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Democratic Medicare Bill Does Not Pass

Armen Hareyan's picture

In the battle among two proposed Medicare bills Baucus' version got 39 and Grassley's version got 54 votes, reducing the risk for doctors' fee cut. However, Grassley's bill still was short of 6 votes to get the full 60 votes for approval.

Medicare is a federally funded health insurance plan covering about 44 million elderly and disabled individuals. Medicare is the largest buyer of healthcare products and services, spending about $400 billion a year in healthcare industry. There are about 600000 doctors taking care of Medicare beneficiaries, and the legislation suggested by Montana Democrat Senator Max Baucus and supported by most of Democrats is offering a 10.6% salary cut for these doctors. This 5 year bill would cost $19.8 billion.

This bill was proposed a few years ago and scheduled for January 2008, but in December 2007 Congress delayed the bill till July 1, 2008. June 30, 2008 is the deadline for passing a Medicare bill, and Senate is trying to find the best option for Medicare beneficiaries, doctors, and health insurers. The competing bill suggested by Iowa Republican Senator Charles Grassley will cost $12.5 billion for five years.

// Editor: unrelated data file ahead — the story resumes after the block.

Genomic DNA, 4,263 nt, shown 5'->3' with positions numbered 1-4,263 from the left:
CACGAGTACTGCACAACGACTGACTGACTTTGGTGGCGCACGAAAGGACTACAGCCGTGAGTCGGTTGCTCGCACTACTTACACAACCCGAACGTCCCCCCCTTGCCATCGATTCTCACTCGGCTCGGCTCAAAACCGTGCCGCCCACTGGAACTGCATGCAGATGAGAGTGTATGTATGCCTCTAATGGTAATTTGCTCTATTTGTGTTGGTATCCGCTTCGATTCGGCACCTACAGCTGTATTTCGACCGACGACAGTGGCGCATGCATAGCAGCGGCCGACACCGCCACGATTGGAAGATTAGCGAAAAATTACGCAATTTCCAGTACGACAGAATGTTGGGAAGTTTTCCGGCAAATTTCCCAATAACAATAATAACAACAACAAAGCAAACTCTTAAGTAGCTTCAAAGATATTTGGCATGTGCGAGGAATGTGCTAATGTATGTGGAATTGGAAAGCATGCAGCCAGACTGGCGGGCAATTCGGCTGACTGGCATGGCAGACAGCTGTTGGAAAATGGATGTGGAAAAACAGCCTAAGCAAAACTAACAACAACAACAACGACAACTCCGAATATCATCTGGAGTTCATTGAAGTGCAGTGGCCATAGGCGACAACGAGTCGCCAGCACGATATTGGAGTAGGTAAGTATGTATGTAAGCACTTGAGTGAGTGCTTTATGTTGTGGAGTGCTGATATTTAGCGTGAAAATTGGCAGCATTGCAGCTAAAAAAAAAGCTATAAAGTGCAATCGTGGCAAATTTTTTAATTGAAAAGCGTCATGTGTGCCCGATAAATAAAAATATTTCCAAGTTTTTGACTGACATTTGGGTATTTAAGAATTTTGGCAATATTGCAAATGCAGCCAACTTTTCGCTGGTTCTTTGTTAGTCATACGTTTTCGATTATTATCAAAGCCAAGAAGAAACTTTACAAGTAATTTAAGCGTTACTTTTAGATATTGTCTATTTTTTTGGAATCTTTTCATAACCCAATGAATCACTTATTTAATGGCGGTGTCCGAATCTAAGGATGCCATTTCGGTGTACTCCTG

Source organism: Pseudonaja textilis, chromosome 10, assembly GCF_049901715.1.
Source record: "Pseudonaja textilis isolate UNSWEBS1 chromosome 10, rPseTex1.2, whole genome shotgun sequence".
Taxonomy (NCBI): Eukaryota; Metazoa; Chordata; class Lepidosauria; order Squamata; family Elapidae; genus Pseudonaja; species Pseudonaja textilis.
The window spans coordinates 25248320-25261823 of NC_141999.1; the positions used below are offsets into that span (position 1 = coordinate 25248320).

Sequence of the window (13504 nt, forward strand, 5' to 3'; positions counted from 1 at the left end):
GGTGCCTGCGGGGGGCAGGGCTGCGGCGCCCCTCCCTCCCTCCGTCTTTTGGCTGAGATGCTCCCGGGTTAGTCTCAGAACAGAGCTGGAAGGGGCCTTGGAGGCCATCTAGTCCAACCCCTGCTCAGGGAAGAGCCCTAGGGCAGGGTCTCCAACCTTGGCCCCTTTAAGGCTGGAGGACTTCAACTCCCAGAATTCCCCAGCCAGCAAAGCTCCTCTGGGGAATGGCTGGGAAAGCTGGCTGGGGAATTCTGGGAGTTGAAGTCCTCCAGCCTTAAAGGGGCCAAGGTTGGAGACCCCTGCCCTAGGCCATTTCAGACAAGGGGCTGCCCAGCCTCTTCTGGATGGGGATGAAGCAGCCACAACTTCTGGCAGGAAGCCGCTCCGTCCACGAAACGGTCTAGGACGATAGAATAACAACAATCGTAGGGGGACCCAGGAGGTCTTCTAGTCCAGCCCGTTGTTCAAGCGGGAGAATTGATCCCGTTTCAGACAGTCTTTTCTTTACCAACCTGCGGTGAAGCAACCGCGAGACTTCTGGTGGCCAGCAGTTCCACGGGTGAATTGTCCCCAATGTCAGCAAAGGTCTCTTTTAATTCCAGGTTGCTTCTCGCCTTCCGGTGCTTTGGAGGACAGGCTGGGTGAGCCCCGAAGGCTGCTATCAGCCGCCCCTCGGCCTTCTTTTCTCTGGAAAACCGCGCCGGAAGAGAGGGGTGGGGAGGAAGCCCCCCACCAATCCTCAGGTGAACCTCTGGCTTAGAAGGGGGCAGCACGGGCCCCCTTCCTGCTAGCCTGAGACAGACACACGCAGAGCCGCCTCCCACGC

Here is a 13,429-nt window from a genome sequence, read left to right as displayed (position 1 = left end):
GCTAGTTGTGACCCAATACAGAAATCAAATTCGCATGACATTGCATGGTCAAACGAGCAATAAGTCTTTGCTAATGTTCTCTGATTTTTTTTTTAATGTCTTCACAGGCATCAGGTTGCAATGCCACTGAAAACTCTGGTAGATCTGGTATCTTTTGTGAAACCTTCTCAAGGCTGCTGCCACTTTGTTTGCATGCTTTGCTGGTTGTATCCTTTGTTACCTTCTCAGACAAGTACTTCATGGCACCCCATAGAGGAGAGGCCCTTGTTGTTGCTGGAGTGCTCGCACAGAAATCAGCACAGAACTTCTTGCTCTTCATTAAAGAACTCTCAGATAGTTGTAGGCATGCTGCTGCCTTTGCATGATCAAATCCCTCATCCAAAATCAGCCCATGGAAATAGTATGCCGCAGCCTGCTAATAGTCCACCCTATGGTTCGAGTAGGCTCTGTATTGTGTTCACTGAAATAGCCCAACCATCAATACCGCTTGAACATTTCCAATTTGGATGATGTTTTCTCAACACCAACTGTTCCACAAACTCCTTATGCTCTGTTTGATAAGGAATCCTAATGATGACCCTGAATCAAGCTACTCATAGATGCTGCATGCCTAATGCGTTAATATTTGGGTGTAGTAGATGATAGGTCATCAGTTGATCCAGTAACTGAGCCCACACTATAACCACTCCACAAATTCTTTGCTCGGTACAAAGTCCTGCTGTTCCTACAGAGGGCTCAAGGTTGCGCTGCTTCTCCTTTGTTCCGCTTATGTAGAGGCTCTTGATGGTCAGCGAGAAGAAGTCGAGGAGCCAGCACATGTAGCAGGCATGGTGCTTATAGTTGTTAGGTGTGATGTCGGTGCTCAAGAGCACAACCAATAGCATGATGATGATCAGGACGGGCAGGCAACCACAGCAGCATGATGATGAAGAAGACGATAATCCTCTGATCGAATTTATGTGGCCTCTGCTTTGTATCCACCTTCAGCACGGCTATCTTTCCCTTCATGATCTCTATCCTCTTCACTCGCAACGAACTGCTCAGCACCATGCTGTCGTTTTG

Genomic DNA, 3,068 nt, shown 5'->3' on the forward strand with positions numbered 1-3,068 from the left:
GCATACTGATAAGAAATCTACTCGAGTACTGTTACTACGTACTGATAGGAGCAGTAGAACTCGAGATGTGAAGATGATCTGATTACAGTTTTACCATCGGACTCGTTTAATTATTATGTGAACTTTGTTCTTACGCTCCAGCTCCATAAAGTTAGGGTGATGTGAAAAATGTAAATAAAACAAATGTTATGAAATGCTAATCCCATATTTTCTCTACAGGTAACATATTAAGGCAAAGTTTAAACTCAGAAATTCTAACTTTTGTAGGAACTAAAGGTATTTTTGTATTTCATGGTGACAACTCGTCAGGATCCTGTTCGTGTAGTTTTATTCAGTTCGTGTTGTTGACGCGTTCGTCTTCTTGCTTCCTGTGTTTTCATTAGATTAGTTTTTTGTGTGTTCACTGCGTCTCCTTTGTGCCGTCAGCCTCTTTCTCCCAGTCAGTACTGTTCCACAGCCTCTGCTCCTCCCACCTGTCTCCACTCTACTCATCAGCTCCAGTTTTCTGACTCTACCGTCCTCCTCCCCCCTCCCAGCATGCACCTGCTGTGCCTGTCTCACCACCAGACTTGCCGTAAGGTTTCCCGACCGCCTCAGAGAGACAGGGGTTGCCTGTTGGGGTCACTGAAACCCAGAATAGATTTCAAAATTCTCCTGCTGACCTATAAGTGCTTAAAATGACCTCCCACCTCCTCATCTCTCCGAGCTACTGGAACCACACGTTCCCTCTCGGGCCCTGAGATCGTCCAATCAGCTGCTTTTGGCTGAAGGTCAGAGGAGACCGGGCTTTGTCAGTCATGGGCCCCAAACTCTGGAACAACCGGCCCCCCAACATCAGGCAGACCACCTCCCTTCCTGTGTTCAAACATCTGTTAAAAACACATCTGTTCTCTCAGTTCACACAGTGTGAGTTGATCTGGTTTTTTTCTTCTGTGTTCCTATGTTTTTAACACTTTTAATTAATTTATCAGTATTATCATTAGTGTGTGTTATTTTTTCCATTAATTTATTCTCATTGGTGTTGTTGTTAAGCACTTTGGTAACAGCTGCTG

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Both parties were working on this Medicare bill improvements to avoid physician fee cut, but they do it in different ways.

Baucus' bill suggests that Medicare beneficiaries should have increased premiums by 0.5% for the rest of 2008 and by 1.1% for 2009 to fulfill physician payments. The bill will also cut private Medicare Advantage payments and will not include increase in physicians' payments in Medicare Part B premiums.

Grassley's bill will also stop physician payment cut by increasing premiums, but it will not cut private Medicare Advantage payments that strongly and will include increase in physicians' payments in Medicare Part B premiums. The bill will also delay for 18 months the restriction on Medicare to cover durable medical equipment, such as medical oxygen and power wheelchairs.

"The bill blocked today would have improved the program's low-income, preventive and mental health benefits without drastic increases in Medicare premiums," said AARP chief executive, Bill Novelli.